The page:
Nature Notes

Mount Rainier National Park

Vol. IV December 1, 1926 No. 14

Issued monthly during the winter season; weekly during the summer season, by the Mt. Rainier National Park Nature Guide Service.
By: F. W. Schmoe Park Naturalist


All the coniferous trees of the Park, with one notable exception - the Alpine Fir - bore a heavy crop of cones this season. Last season there were practically none.

Last year the local weather profits predicted a mild winter. There were few cones for the squirrels. It was a certain sign that the "Great Spirit" had planned a mild winter with little snow so that the squirrels would not need to store away huge caches of fir cones against the time of the "White Famine".

Sure enough the winter was unprecedented in is mildness. There was practically no snow in the lower valleys and the road was free of snow to Paradise Valley until nearly Christmas. The total snowfall was less than half the usual amount. "What did I tell you".

This season the bounteous crop - and the squirrels have not been laggards at the harvest. By Thanksgiving Dan breaking trail, with his string of thirteen Huskies wild with joy at the feel of the harness after six months of inaction, and snow four feet deep in Paradise Valley! "What did I tell you".

The local Naturalist explains that most of the firs bear cones only every second year and those that bear every year have their good and bad seasons just as fruit trees do. Last year was an "off year", thats all. Also our seasons fluctuate naturally, they always have, they always will. There has been less snow than usual for several seasons now; we are about due for another "good old fashioned winter" again.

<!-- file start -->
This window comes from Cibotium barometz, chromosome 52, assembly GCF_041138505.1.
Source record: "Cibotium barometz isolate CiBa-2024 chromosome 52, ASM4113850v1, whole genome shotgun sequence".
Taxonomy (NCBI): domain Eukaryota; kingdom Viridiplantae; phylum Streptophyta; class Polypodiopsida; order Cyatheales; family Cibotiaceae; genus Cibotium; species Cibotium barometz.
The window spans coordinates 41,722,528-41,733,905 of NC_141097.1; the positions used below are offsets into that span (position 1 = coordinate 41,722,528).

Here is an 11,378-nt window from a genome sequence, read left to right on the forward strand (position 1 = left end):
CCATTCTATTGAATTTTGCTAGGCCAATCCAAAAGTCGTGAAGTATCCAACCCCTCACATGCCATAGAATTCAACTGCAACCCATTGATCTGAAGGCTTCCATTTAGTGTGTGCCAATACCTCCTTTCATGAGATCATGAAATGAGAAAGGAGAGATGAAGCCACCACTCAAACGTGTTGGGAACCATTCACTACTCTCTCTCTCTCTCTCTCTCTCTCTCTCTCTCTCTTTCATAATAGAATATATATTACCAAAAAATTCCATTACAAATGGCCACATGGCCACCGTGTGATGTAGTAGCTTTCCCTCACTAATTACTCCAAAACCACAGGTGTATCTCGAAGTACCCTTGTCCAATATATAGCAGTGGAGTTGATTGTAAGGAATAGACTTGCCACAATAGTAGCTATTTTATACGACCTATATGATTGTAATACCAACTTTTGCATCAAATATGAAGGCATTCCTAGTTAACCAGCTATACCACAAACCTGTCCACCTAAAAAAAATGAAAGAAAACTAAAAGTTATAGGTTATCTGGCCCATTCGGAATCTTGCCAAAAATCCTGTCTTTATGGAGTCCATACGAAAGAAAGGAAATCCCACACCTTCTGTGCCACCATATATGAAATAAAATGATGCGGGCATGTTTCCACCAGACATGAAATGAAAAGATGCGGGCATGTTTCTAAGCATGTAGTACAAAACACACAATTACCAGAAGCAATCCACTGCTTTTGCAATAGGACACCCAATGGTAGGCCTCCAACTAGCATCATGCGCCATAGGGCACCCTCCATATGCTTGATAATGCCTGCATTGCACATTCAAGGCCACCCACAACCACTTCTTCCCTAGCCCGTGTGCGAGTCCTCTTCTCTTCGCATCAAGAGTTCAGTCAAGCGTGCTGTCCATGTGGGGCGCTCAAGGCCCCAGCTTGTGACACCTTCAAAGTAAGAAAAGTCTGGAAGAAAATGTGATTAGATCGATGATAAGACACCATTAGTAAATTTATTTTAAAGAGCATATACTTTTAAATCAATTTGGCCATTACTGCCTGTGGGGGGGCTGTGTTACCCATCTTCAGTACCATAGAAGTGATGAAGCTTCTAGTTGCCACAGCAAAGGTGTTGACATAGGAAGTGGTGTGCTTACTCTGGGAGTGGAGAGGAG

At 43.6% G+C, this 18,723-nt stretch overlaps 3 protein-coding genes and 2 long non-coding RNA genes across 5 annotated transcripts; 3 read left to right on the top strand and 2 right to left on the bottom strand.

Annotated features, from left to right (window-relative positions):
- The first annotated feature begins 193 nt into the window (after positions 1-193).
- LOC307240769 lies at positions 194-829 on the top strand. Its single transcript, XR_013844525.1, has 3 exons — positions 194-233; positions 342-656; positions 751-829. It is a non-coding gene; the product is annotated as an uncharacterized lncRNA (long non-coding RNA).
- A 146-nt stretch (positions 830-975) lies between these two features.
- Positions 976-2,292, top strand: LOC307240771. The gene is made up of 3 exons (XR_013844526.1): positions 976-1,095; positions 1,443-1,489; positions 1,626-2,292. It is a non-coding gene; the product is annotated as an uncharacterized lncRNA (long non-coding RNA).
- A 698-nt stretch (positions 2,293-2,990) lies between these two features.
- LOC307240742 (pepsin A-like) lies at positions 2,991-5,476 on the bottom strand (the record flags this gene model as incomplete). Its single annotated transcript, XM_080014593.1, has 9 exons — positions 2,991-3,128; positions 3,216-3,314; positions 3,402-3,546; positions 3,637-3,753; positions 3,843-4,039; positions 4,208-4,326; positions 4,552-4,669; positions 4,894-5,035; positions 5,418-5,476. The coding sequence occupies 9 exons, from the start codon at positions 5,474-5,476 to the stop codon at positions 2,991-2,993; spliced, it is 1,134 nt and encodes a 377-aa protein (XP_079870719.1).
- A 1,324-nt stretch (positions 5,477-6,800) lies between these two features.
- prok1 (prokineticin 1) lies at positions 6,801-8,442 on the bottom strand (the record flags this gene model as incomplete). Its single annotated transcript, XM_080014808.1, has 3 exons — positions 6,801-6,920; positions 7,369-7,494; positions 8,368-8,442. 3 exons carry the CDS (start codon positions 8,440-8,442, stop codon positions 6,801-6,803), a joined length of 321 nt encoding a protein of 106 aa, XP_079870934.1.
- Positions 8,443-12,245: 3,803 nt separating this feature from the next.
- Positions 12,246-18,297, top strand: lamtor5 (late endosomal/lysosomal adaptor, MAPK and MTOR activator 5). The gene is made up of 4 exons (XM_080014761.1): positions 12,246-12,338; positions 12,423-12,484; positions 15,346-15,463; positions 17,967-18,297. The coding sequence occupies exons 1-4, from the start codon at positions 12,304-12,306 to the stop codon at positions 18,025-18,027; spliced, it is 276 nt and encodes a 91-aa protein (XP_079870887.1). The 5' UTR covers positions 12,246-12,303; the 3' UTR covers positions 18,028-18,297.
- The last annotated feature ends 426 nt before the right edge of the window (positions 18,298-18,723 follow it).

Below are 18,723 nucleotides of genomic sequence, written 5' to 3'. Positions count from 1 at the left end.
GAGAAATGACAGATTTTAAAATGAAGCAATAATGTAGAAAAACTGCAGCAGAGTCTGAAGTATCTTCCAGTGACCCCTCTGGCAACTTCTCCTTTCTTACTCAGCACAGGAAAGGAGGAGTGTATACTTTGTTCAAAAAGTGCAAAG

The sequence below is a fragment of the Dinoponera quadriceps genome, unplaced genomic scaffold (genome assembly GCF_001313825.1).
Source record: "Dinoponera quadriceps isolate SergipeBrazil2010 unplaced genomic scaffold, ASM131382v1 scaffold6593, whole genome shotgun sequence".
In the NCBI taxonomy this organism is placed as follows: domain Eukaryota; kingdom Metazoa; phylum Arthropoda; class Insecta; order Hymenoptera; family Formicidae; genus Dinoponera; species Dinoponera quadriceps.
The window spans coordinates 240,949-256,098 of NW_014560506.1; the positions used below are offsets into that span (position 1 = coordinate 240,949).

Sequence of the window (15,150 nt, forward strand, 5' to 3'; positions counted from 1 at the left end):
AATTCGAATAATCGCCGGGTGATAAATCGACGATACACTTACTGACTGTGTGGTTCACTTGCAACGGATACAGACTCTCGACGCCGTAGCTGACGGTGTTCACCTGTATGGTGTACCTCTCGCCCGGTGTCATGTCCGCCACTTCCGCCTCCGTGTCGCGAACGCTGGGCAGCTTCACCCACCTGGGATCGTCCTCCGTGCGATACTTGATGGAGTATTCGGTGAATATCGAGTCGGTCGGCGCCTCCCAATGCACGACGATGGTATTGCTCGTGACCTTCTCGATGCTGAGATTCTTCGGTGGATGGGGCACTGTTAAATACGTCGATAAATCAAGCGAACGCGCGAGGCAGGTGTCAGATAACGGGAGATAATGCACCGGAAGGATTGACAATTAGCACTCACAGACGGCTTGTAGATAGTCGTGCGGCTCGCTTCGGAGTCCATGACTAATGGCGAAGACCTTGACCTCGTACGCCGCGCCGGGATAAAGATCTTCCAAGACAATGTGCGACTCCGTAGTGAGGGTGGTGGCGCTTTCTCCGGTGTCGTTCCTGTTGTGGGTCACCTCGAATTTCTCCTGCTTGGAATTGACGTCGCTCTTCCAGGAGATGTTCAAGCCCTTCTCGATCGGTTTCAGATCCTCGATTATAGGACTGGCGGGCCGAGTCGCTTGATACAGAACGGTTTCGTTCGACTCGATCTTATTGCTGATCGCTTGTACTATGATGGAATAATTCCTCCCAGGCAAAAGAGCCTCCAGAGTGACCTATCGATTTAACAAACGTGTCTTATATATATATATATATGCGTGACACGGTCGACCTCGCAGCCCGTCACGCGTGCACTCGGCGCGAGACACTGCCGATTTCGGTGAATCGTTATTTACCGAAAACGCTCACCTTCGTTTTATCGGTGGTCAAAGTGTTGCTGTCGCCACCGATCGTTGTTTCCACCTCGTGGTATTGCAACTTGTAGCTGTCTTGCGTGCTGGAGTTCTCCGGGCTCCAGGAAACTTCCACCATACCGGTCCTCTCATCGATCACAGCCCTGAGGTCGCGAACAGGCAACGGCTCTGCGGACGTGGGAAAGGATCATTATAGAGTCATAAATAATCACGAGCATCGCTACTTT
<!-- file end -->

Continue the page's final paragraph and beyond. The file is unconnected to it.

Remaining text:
But don't the Great Spirit, who since the beginning of time has showered Manna upon the earth or withheld His blessings as He saw fit, know what the seasons are in advance? We've no doubt that He does....but we're not so sure what the squirrels do.


tree seeds tree seeds

Two weeks of wonderful Indian Summer weather late in October and early in November caused the cones to open and release their winged seeds to "replenish the earth" with trees. Should one seed to every one hundred square feet of surface germinate and grow into a tree our forests would be so dense that no sunlight would filter thru to the ground. Should one out of every ten of these survive to the age of one hundred years the cruisers of future generations would no doubt tally more than a hundred thousand board feet to the acre. It would be a wonderful forest of tall straight-boled giants.

tree seeds tree seeds

But how does nature plant her trees? On the smooth surface of a well packed trail thru the forest the Naturalist counted an average of more than one hundred seeds to the square foot beneath the parent trees, and more than fifty to the square foot a hundred or more from the trees. Nature plants ten thousand seeds where only one or two can hope to grow.

sketch of animal collecting seeds

Click to see a copy of the original page of this article (~75K)

<<< Previous
> Cover <
Next >>>